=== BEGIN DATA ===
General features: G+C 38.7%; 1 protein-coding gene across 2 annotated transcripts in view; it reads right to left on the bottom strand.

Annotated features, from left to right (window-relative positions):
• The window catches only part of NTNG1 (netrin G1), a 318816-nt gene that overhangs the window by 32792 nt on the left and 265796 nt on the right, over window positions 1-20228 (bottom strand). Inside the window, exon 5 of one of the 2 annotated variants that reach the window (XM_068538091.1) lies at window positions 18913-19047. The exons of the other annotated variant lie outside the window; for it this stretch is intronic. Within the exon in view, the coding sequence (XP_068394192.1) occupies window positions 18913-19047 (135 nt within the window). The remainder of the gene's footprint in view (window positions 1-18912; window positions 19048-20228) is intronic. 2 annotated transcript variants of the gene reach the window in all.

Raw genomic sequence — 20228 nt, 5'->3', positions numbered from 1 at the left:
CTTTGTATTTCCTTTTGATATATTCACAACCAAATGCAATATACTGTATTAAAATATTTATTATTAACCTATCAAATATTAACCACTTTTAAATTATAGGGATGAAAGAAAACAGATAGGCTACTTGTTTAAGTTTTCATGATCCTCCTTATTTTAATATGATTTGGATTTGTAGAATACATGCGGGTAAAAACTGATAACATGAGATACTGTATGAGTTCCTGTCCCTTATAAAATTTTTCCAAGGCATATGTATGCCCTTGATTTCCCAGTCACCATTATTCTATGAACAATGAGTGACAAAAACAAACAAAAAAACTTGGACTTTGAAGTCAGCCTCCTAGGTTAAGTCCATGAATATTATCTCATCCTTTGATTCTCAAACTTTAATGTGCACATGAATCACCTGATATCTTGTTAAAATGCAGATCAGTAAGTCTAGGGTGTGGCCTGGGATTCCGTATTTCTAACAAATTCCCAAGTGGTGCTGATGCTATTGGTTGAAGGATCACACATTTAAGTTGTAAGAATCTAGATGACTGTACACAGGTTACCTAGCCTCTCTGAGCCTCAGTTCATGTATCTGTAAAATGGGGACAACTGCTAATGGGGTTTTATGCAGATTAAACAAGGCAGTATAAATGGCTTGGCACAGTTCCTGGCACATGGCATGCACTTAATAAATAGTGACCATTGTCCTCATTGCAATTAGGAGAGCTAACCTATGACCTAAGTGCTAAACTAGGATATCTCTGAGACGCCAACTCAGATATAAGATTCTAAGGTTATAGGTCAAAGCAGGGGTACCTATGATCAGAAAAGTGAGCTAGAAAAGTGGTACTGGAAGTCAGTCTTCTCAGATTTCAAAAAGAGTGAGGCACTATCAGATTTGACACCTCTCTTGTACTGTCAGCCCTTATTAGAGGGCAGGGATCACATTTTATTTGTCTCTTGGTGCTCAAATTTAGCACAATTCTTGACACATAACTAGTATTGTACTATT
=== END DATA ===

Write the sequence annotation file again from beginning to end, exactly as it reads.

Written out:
General features: G+C 38.7%; 1 protein-coding gene across 2 annotated transcripts in view; it reads right to left on the bottom strand.

Annotated features, from left to right (window-relative positions):
• The window catches only part of NTNG1 (netrin G1), a 318816-nt gene that overhangs the window by 32792 nt on the left and 265796 nt on the right, over window positions 1-20228 (bottom strand). Inside the window, exon 5 of one of the 2 annotated variants that reach the window (XM_068538091.1) lies at window positions 18913-19047. The exons of the other annotated variant lie outside the window; for it this stretch is intronic. Within the exon in view, the coding sequence (XP_068394192.1) occupies window positions 18913-19047 (135 nt within the window). The remainder of the gene's footprint in view (window positions 1-18912; window positions 19048-20228) is intronic. 2 annotated transcript variants of the gene reach the window in all.

Raw genomic sequence — 20228 nt, 5'->3', positions numbered from 1 at the left:
CTTTGTATTTCCTTTTGATATATTCACAACCAAATGCAATATACTGTATTAAAATATTTATTATTAACCTATCAAATATTAACCACTTTTAAATTATAGGGATGAAAGAAAACAGATAGGCTACTTGTTTAAGTTTTCATGATCCTCCTTATTTTAATATGATTTGGATTTGTAGAATACATGCGGGTAAAAACTGATAACATGAGATACTGTATGAGTTCCTGTCCCTTATAAAATTTTTCCAAGGCATATGTATGCCCTTGATTTCCCAGTCACCATTATTCTATGAACAATGAGTGACAAAAACAAACAAAAAAACTTGGACTTTGAAGTCAGCCTCCTAGGTTAAGTCCATGAATATTATCTCATCCTTTGATTCTCAAACTTTAATGTGCACATGAATCACCTGATATCTTGTTAAAATGCAGATCAGTAAGTCTAGGGTGTGGCCTGGGATTCCGTATTTCTAACAAATTCCCAAGTGGTGCTGATGCTATTGGTTGAAGGATCACACATTTAAGTTGTAAGAATCTAGATGACTGTACACAGGTTACCTAGCCTCTCTGAGCCTCAGTTCATGTATCTGTAAAATGGGGACAACTGCTAATGGGGTTTTATGCAGATTAAACAAGGCAGTATAAATGGCTTGGCACAGTTCCTGGCACATGGCATGCACTTAATAAATAGTGACCATTGTCCTCATTGCAATTAGGAGAGCTAACCTATGACCTAAGTGCTAAACTAGGATATCTCTGAGACGCCAACTCAGATATAAGATTCTAAGGTTATAGGTCAAAGCAGGGGTACCTATGATCAGAAAAGTGAGCTAGAAAAGTGGTACTGGAAGTCAGTCTTCTCAGATTTCAAAAAGAGTGAGGCACTATCAGATTTGACACCTCTCTTGTACTGTCAGCCCTTATTAGAGGGCAGGGATCACATTTTATTTGTCTCTTGGTGCTCAAATTTAGCACAATTCTTGACACATAACTAGTATTGTACTATT